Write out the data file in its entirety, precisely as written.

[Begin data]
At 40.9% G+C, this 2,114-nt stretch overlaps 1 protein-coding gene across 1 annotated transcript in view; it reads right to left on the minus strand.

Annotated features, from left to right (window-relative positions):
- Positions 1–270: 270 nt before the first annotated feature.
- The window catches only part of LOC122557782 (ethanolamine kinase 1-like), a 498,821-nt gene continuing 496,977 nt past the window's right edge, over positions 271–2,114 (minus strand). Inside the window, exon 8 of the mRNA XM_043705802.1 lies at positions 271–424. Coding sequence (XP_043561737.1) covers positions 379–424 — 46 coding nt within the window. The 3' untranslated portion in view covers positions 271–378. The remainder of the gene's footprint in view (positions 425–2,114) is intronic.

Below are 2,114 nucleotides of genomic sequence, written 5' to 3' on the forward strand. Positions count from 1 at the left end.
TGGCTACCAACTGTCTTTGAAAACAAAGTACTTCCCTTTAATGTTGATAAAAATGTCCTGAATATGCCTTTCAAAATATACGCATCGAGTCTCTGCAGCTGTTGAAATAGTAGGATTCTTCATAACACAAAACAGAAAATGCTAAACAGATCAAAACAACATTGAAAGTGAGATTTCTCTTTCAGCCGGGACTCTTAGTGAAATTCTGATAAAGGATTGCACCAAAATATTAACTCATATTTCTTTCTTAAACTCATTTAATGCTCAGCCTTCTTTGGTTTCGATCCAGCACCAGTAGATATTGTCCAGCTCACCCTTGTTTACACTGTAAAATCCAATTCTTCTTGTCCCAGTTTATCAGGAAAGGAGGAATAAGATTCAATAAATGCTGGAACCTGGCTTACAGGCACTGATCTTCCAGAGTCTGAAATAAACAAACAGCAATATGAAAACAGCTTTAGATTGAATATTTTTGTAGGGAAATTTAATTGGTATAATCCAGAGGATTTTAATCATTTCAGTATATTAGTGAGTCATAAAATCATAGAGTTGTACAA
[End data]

At 40.9% G+C, this 2,114-nt stretch overlaps 1 protein-coding gene across 1 annotated transcript in view; it reads right to left on the minus strand.

Annotated features, from left to right (window-relative positions):
- Positions 1–270: 270 nt before the first annotated feature.
- The window catches only part of LOC122557782 (ethanolamine kinase 1-like), a 498,821-nt gene continuing 496,977 nt past the window's right edge, over positions 271–2,114 (minus strand). Inside the window, exon 8 of the mRNA XM_043705802.1 lies at positions 271–424. Coding sequence (XP_043561737.1) covers positions 379–424 — 46 coding nt within the window. The 3' untranslated portion in view covers positions 271–378. The remainder of the gene's footprint in view (positions 425–2,114) is intronic.

Below are 2,114 nucleotides of genomic sequence, written 5' to 3' on the forward strand. Positions count from 1 at the left end.
TGGCTACCAACTGTCTTTGAAAACAAAGTACTTCCCTTTAATGTTGATAAAAATGTCCTGAATATGCCTTTCAAAATATACGCATCGAGTCTCTGCAGCTGTTGAAATAGTAGGATTCTTCATAACACAAAACAGAAAATGCTAAACAGATCAAAACAACATTGAAAGTGAGATTTCTCTTTCAGCCGGGACTCTTAGTGAAATTCTGATAAAGGATTGCACCAAAATATTAACTCATATTTCTTTCTTAAACTCATTTAATGCTCAGCCTTCTTTGGTTTCGATCCAGCACCAGTAGATATTGTCCAGCTCACCCTTGTTTACACTGTAAAATCCAATTCTTCTTGTCCCAGTTTATCAGGAAAGGAGGAATAAGATTCAATAAATGCTGGAACCTGGCTTACAGGCACTGATCTTCCAGAGTCTGAAATAAACAAACAGCAATATGAAAACAGCTTTAGATTGAATATTTTTGTAGGGAAATTTAATTGGTATAATCCAGAGGATTTTAATCATTTCAGTATATTAGTGAGTCATAAAATCATAGAGTTGTACAA